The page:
Canadian cinema attendancedropped 4.6% in 2003-2004, the first reduction in ten-year upward trend, accordingto an industry survey released by Statistics Canada.

More crucially, profits wereoff by 15.8% despite a rise in average admission price, which rose 2.5% toC$7.45. Part of the downturn may be a reflection of the SARS scare in Torontoand Vancouver in the spring of 2003, as well as a reduction in the number ofblock-buster titles in distribution in the period. An increase in theavailability and selection of DVDs is also considered a factor.

Cinemas sold 118.2 milliontickets and drive-ins 1.5 million tickets. during the period. Smaller oldercinemas (those built prior to 2002) experienced the steepest decline inattendance, off nearly 20% from the previous year. But all cinemas, regardlessof age or size, recorded a drop. The survey also noted that theatres werelosing ground in terms of capacity utilization, with the proportion of seatsfilled on average falling from 21% to 18%. The industry recorded anoperating profit of$54.7million in2003/04, a15.8%decline. The profit margin of movie theatres overall also fell from5.3%to4.5%.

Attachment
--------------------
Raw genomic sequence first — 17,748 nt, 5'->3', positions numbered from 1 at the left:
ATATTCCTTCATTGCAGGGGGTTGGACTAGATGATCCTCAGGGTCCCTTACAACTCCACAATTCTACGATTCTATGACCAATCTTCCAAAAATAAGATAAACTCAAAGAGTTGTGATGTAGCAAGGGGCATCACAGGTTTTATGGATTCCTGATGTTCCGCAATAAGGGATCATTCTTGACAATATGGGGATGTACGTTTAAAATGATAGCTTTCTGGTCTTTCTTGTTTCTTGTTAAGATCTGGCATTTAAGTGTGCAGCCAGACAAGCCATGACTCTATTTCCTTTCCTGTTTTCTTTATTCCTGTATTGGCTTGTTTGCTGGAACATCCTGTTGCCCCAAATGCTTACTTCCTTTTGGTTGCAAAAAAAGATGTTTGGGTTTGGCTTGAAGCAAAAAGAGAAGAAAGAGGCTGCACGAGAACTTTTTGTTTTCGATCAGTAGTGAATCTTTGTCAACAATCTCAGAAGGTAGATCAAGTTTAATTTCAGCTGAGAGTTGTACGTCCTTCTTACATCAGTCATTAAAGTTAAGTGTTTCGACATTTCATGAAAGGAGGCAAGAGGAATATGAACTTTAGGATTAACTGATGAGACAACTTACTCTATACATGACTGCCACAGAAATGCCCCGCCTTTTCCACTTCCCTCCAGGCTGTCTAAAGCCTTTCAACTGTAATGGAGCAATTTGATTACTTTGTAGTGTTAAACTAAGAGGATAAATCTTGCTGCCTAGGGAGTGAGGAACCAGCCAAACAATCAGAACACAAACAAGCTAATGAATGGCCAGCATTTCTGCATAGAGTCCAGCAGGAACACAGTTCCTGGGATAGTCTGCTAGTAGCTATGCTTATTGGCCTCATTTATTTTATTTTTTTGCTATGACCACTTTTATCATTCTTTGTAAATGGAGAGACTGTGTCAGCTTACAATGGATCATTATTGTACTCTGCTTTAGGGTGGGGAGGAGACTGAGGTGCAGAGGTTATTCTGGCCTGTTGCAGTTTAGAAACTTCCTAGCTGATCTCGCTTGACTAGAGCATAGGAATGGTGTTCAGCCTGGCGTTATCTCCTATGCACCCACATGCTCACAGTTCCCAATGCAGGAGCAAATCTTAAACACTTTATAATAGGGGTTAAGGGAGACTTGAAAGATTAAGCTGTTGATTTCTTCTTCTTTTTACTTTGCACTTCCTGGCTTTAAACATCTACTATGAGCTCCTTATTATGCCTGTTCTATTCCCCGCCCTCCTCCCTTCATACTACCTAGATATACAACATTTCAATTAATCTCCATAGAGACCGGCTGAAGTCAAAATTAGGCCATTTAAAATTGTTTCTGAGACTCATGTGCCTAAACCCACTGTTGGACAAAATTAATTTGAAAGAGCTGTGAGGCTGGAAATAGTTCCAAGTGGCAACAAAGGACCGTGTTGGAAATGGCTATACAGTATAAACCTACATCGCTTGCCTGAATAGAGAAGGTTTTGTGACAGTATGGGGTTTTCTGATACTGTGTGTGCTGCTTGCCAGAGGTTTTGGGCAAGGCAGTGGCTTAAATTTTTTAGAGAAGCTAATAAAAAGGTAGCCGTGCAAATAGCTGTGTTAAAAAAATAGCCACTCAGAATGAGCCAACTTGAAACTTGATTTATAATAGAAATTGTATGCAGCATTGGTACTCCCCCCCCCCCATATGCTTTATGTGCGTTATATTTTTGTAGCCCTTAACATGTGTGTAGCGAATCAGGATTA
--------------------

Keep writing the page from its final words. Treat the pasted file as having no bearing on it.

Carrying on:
The survey comes as theCanadian exhibition industry experiences its largest-ever consolidation.Earlier this month, the nation's largest circuit, Famous Players, with 787screens, was sold by parent Viacom to the nation's second-largest circuit, Cineplex Galaxy (775 screens) for$400m. Canada's Competition Bureau has decreed that Cineplex Galaxy must selloff cinemas in key markets.

The Motion Picture TheatresSurvey included574movie theatres and54drive-ins that provideddata for the fiscal year April1,2003toMarch31,2004.